Bill C-3 eliminates the suspension of consideration of the reasonableness of a security certificate that occurs when a person named in it makes an application for protection. In addition, Bill C-3 requires that a judge of the Federal Court must commence a review of the detention within 48 hours.
With these two provisions, the government has responded to the recommendation of the sub-committee on this matter. This improves the sequencing of the process such that people will not be seeking protection from being sent to a country where they would be at risk until a Federal Court has determined whether or not the security certificate is reasonable.
The sub-committee also recommended the following for security certificates:
The Subcommittee recommends that section 78(j) of the Immigration and Refugee Protection Act be amended by adding the words “reliable and” before the word “appropriate”.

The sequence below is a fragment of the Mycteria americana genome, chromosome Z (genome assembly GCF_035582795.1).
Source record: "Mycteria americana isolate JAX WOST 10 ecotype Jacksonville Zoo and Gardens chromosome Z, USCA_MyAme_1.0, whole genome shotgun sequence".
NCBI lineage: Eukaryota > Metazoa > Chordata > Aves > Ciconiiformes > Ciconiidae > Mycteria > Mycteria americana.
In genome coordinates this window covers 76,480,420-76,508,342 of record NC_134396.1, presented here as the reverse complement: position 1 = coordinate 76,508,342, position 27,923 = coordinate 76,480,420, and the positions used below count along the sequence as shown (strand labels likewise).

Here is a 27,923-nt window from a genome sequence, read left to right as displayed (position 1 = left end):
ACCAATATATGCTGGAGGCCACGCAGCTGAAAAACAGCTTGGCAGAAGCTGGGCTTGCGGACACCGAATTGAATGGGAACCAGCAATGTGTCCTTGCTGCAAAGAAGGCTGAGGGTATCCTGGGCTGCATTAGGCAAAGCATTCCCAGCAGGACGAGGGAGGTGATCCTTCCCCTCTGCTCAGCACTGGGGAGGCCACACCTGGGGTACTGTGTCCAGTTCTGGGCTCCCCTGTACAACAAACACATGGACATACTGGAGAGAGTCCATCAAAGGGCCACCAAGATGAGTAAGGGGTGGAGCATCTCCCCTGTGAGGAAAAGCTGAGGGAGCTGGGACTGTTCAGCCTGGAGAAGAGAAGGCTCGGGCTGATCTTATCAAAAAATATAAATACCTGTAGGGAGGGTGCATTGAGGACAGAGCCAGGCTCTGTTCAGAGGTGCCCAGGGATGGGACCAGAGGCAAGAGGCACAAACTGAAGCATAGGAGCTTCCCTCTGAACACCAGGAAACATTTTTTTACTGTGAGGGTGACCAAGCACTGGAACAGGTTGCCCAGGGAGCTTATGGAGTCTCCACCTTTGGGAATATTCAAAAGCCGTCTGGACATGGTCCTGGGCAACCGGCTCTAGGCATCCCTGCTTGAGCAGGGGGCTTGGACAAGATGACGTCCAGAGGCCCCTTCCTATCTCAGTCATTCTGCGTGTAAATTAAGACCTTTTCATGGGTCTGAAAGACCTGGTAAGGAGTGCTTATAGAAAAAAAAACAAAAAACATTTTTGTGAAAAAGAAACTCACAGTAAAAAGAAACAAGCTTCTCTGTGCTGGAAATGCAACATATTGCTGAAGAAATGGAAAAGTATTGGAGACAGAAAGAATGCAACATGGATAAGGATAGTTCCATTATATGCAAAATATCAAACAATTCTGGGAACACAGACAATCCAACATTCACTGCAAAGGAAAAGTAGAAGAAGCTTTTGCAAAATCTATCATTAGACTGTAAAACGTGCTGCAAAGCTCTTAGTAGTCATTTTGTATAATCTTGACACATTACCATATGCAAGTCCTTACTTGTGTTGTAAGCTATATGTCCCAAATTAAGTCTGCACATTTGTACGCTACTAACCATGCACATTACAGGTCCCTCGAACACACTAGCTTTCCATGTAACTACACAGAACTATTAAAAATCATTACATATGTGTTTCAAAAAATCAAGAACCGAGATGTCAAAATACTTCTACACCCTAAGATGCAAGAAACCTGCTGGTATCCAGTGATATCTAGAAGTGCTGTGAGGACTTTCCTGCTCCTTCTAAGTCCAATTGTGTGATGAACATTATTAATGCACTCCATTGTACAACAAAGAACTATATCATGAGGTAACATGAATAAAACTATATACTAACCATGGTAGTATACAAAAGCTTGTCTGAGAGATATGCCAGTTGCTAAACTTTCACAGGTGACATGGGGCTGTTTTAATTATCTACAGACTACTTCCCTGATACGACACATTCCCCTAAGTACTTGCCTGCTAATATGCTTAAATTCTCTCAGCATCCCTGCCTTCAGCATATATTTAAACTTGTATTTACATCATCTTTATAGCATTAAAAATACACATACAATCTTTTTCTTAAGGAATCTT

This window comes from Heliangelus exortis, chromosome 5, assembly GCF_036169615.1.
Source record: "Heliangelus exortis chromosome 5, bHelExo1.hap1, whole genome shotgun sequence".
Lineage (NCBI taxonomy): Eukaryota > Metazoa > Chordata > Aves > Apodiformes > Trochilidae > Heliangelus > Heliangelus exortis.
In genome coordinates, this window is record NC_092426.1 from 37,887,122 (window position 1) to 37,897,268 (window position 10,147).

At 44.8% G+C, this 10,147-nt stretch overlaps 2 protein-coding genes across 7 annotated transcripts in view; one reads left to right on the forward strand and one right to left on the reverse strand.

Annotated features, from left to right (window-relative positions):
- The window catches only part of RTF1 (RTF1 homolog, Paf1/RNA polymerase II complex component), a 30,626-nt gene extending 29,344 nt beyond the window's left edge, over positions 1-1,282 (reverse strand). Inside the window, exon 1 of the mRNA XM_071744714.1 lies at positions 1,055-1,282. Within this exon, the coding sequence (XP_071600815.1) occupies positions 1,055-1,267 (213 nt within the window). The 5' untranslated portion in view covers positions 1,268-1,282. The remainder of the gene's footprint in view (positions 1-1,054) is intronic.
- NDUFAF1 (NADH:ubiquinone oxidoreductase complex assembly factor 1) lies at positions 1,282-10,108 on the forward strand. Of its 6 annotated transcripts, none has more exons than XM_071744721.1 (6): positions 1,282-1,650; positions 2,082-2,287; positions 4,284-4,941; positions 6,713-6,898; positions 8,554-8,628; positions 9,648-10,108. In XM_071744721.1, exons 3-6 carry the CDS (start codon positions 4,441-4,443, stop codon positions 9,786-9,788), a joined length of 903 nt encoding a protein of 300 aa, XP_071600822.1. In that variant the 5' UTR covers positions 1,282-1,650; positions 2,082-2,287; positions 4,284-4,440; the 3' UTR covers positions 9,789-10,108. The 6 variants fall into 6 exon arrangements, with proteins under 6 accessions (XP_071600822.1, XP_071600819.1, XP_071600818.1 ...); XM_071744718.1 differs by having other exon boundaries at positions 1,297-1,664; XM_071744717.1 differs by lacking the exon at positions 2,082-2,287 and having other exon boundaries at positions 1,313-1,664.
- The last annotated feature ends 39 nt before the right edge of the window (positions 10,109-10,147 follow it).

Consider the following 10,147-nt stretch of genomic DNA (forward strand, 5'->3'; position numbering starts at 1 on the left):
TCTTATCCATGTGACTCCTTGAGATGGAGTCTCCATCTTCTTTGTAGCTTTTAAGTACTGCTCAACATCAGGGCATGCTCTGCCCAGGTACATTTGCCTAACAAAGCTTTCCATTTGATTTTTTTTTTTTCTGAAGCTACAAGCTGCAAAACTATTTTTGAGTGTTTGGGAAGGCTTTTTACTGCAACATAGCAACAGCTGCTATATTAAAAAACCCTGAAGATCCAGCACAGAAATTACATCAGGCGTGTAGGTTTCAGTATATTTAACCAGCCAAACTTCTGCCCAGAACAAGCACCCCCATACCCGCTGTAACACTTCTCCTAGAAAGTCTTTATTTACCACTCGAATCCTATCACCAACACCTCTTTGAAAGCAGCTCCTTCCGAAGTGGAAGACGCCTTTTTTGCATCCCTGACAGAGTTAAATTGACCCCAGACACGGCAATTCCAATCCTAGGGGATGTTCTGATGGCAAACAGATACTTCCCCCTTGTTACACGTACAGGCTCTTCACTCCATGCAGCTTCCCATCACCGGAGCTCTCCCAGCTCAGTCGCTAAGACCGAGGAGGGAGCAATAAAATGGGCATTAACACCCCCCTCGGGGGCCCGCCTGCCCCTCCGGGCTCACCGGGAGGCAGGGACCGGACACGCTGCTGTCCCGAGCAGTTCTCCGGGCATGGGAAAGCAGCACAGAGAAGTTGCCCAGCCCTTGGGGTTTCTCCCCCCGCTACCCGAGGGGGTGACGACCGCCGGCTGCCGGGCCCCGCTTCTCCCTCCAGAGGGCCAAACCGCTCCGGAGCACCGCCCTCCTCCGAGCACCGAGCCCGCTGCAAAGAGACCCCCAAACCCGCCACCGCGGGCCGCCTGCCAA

The government has incorporated this wording into section 83(1)(h) of Bill C-3. In my view this provides greater certainty that evidence presented to a judge, if obtained by torture, will be inadmissible. Our party at committee introduced amendments to make that even more clear. I am glad to say that the government supported that amendment as well.
Bill C-3 addresses the key concerns of the Supreme Court of Canada and the report of the House of Commons Standing Committee on Public Safety and National Security. For these reasons, I believe Bill C-3 deserves the support of the House.